The cutting head 18 can be of a variety of devices adjusted to different ground conditions varying from soft clays to rock and powered by electric, hydraulic or pressurized pump motors.
Depending upon the depth circulation, cuttings in the slurry line will be provided by ejectors or slurry pumps. The concept of the cutting head is identical in both approaches of the floating boom or the Kelly attachment. In both cases the cutting head is easily brought to the surface for maintenance and changing tools.
The submersible boom 21 unit connects the cutting head 18 to the dredge unit 10. As is well known its basic principle is to provide the motion of the cutting head 18, transfer the source of power to the head and permit the return, via slurry line 28, of the cuttings to processing unit 16. Its articulation, fixed to the dredge unit 10, forces the cutting head 18 to describe a circle in a vertical plane. The travel is provided by ballasting and pumping air in the float 19 which ultimately can raise the boom above fluid surface. In order allow the system to trench large radius curves, the boom is articulated in various points so that it may be steered. This requires that all power feeding lines and slurry lines are also articulated or flexible.
For lesser depths than the submersible boom, the kelly boom 30 shown in FIG. 3 carries the cutting head unit 18 at the bottom extermity and travels vertically, sliding in a kelly guide 31' attached to the dredge unit 10'.
The cutting force to the head is provided by traction of the kelly boom 30 for ascending cutting and by the dead weight of the system for descending cutting. Motion of kelly boom 30 is controlled, as is conventional, by either wire, rope, chain and hydraulic piston or rack and pinion. Flexible power and slurry lines assure a flexible connection between the kelly and the various components of the dredge floating in the slurry trench. If an air lift is not used, the compressor can be eliminated and the cuttings raised to the surface on the slurry line as it is drawn upward by a mud pump (not shown).
The floating belt conveyor 21' is towed and powered by the dredge unit 10' and has the function of delivering the backfill coming out of the processor to the top of the backfill slope 6'. It is made of a series of individual belt conveyors supported by floats 40' partially stacked or overlapped to allow telescoping action and acticulation of the whole unit. Telescoping assures that the backfill material is poured at the location of the top of the backfill slope 6'; which may vary. Even when trenching at constant depth, articulation of the unit allows the unit to follow the curves of the trench.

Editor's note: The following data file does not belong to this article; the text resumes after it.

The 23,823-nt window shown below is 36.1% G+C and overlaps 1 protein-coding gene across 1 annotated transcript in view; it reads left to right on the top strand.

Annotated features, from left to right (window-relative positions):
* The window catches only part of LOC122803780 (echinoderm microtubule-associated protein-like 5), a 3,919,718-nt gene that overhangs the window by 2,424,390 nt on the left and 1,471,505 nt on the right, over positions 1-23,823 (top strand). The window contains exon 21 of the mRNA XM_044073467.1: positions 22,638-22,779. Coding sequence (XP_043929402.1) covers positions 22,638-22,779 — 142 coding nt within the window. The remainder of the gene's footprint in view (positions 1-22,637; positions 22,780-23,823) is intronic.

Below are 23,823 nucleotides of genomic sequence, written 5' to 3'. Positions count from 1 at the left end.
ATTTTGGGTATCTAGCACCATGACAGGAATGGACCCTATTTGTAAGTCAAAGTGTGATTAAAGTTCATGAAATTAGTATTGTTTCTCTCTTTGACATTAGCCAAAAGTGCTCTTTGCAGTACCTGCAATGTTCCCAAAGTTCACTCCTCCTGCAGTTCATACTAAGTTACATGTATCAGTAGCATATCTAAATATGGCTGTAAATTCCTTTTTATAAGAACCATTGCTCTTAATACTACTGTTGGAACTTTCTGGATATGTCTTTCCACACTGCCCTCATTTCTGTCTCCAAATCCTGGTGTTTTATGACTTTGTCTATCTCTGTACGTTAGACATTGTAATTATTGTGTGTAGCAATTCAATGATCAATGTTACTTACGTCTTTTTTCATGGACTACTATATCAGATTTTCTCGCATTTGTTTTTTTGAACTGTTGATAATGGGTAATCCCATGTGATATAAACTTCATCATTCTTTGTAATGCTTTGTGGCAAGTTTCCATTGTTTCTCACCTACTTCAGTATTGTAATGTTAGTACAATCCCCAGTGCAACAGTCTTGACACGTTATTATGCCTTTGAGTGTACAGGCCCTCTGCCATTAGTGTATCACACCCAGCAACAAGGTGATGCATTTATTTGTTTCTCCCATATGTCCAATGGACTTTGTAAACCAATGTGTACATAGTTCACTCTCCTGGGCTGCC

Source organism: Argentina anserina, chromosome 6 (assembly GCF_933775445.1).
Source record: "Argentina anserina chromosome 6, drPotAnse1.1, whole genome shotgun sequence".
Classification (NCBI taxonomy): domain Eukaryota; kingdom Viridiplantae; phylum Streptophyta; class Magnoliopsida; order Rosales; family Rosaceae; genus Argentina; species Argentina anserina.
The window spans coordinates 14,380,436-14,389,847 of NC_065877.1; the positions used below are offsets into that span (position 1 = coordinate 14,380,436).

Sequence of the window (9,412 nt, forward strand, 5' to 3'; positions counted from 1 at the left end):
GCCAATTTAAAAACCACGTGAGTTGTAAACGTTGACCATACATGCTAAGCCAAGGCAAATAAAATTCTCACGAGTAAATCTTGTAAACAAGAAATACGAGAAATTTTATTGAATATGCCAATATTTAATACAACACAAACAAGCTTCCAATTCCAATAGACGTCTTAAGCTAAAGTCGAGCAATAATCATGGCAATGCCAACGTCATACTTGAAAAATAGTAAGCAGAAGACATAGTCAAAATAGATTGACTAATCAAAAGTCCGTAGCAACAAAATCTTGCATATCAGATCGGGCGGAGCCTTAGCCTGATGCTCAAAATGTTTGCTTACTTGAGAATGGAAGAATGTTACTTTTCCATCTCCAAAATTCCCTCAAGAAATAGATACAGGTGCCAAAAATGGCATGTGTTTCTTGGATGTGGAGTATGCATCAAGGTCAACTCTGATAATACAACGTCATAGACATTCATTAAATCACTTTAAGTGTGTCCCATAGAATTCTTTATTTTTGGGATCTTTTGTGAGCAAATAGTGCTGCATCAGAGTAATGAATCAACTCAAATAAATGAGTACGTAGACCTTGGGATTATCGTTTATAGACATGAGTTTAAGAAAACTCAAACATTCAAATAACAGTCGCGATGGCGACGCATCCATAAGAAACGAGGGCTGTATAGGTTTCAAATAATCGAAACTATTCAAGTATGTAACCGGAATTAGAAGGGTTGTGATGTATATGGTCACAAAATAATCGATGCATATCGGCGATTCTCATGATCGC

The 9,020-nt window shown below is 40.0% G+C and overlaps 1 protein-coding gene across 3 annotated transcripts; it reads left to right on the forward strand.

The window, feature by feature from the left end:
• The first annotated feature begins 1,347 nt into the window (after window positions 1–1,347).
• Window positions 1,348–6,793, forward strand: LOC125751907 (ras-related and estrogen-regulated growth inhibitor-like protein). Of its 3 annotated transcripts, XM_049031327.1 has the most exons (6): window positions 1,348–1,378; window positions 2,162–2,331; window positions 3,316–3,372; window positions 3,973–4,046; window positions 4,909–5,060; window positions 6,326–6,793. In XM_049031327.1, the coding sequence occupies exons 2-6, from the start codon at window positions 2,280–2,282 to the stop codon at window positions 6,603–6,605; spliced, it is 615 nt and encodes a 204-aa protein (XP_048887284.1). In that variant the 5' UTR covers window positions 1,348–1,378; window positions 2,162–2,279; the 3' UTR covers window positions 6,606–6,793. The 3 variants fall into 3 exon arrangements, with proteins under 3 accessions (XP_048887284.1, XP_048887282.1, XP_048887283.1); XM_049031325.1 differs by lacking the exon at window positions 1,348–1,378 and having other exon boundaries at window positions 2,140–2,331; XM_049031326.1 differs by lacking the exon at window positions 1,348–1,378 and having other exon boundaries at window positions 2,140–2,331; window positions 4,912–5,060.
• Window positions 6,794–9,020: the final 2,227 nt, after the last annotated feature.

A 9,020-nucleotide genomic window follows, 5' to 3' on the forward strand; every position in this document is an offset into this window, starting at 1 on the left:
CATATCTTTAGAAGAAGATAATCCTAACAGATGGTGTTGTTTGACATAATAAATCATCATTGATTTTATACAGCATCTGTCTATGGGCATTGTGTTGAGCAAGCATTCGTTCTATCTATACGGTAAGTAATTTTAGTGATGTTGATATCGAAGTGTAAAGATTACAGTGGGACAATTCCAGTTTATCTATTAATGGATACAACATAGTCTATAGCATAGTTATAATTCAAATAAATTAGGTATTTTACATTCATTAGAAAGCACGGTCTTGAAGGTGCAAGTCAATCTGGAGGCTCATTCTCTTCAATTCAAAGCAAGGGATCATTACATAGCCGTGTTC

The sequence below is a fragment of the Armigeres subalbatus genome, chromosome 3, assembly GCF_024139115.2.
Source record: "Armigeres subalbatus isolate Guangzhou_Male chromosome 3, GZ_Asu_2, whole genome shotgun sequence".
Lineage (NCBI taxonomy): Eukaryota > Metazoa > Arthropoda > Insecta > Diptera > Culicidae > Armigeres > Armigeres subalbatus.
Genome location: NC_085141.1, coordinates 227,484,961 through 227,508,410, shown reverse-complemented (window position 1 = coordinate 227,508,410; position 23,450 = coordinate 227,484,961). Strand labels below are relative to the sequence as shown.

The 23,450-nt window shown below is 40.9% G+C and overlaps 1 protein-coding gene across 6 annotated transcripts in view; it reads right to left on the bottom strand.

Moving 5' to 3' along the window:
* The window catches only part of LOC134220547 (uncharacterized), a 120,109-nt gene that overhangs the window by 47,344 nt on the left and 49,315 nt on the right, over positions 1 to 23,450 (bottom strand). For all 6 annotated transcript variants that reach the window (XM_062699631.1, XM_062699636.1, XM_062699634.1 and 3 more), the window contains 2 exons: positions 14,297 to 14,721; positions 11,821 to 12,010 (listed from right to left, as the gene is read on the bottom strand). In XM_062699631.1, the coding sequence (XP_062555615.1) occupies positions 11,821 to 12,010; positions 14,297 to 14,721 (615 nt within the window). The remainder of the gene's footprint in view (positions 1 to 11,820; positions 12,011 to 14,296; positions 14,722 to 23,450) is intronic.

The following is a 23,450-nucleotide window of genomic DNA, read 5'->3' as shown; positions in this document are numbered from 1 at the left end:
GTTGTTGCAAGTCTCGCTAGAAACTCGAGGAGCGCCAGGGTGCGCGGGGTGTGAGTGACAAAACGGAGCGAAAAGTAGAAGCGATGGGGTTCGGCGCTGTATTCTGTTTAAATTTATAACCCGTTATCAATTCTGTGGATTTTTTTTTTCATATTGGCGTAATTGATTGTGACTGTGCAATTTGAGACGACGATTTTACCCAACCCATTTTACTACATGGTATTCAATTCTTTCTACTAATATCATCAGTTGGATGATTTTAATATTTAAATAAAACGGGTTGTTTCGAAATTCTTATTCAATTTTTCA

Thus the invention integrates in one mechanical ensemble all functions required to build a soil-bentonite impervious cutoff. It permits the formation of a continuous trench in any soil strata and soft to medium rock formation and at unprecedented depths and production rates. Its modular mechanical conceptions makes it a highly serviceable and easy to maintain which should result in minimum downtime.
The fully automated operation puts the operator in a monitoring role more than operating. Proper manning of the machine represents a major reduction in labor costs in comparison to a conventional slurry trenching operation.
Adaptability to various geological formations, bottom profiles, alignment contours accomodate many medium to large projects and offer a clear reduction in construction costs relative to present state of the art.
In FIG. 4, the excavating unit 18" is a dredge or mining head which is supplied by air from a line 50 coupled to the air compressor 14 (not shown) or partially floated semi-submersible unit 10". A linkage 51 couples the unit 10" to the vibrating screen which receives the excavated material and slurry mixture through air lift line 21" and process the material to the desired consistency of slurry and soil and delivers same to the conveyor 21". In this embodiment, all of the units are articulated one to the other and provided with their own separate floatation elements. It will be appreciated that the float shown in the unit 10" can be removed and the unit travels to the left over the pretrench, which can be formed by a backhoe or drag line or other excavating equipment. Again, more or less traction can be accomplished by changing the buoyancy of the floats 9" on the power pack unit 10" or vibrating screen unit 16". Also, in the embodiment if FIG. 4, the low pressure swamp tires 11" are used to provide lateral stability for the vibrating screen 16".